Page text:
• Put differently, growing conventional imbalance and domestic political calculations could prompt New Delhi to overlook minor territorial losses on the LAC, the manner in which Pakistan refused to acknowledge the 2016 surgical strikescarried out by India.
  • The Newer Delhi overlooks them, the more Beijing would be tempted to repeat them. These considerations lie at the heart of India’s China dilemma.

Limits of adventurism

  • And yet, there are limits to China’s LAC adventurism.
  • There are several places along the several thousand-kilometer-long LAC where the PLA is militarily weak, the Indian Army has the upper hand, and, therefore, a tit-for-tat military campaign could be undertaken by New Delhi.
  • Second, while China enjoys continental superiority over India, maritime domain is China’s weak spot, in particular Beijing’s commercial and energy interest to which the maritime space is crucial. Finally, and most importantly, would Beijing want to seriously damage the close to $100 billion trade with India with its military adventurism on the LAC?
  • In any case, for India, the age of pussyfooting around Chinese intimidation strategies is over.


The time has come to checkmate Beijing’s military aggression even as we maintain a robust economic relationship with our eastern neighbor. It is also a reminder for us to get more serious about finalizing a border agreement with China: the bigger the power differential between India and China, the more concessions Beijing would demand from New Delhi to settle the dispute.There is little doubt that China is our neighbor and that we have to live next to the larger and more powerful China.  However, India should not accept Beijing’s attempts at land grabs, or military intimidation.That China is a rising superpower located next door to us is a reality, but how we deal with that reality is a choice we must make as a nation.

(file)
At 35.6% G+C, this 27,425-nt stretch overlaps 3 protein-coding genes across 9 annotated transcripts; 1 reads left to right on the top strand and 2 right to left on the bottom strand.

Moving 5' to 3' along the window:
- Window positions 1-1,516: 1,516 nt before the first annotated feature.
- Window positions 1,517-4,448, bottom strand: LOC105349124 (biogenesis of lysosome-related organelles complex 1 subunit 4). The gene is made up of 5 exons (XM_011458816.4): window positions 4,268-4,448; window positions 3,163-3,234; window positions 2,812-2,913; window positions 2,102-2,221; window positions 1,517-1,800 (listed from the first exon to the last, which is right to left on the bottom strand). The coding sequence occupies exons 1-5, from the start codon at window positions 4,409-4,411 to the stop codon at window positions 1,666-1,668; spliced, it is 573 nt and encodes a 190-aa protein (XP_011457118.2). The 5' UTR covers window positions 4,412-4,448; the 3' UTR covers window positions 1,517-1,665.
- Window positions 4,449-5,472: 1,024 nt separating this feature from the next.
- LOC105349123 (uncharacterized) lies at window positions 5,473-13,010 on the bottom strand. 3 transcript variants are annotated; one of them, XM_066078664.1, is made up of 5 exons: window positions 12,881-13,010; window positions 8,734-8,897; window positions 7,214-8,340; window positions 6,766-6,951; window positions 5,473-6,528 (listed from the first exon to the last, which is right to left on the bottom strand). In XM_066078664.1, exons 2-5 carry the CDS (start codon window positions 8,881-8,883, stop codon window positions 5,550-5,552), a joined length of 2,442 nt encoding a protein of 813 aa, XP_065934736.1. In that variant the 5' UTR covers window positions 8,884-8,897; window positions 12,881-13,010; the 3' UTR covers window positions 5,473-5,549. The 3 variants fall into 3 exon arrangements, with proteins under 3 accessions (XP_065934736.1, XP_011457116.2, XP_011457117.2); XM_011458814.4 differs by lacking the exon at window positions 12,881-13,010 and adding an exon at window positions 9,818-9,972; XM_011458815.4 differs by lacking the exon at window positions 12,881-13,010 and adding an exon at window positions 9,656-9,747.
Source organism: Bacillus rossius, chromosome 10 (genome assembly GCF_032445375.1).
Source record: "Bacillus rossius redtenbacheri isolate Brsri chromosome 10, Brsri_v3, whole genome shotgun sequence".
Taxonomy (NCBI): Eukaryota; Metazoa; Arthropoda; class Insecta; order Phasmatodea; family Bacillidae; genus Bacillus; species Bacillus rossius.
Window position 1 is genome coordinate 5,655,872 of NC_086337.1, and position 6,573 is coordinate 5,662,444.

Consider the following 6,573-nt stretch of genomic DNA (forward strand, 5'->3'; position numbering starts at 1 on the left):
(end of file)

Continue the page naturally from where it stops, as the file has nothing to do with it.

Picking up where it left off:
Seven to eleven: On India and G-7

Paper: II

Mains: General Studies- II: Governance, Constitution, Polity, Social Justice and International relations.


The US President Donald Trump has called the existing Group of Seven (G-7) club a “very outdated group of countries” and he wants to include India, Russia, South Korea, and Australia in the group making it G-11.

What is Group of 7 :

  • The G-7 or ‘Group of Seven’ are Canada, France, Germany, Italy, Japan, the United Kingdom, and the United States.
  • It is an intergovernmental organisation that was formed in 1975 by the top economies of the time as an informal forum to discuss pressing world issues.
  • Initially formed as an effort by the US and its allies to discuss economic issues, the G-7 forum has deliberated about several challenges over the decades, such as the oil crashes of the 1970s, the economic changeover of ex-Soviet bloc nations, and many pressing issues such as financial crises, terrorism, arms control, and drug trafficking.
  • The G-7 was known as the ‘G-8’ for several years after the original seven were joined by Russia in 1997. The Group returned to being called G-7 after Russia was expelled as a member in 2014 following the latter’s annexation of the Crimea region of Ukraine.

Working of G7: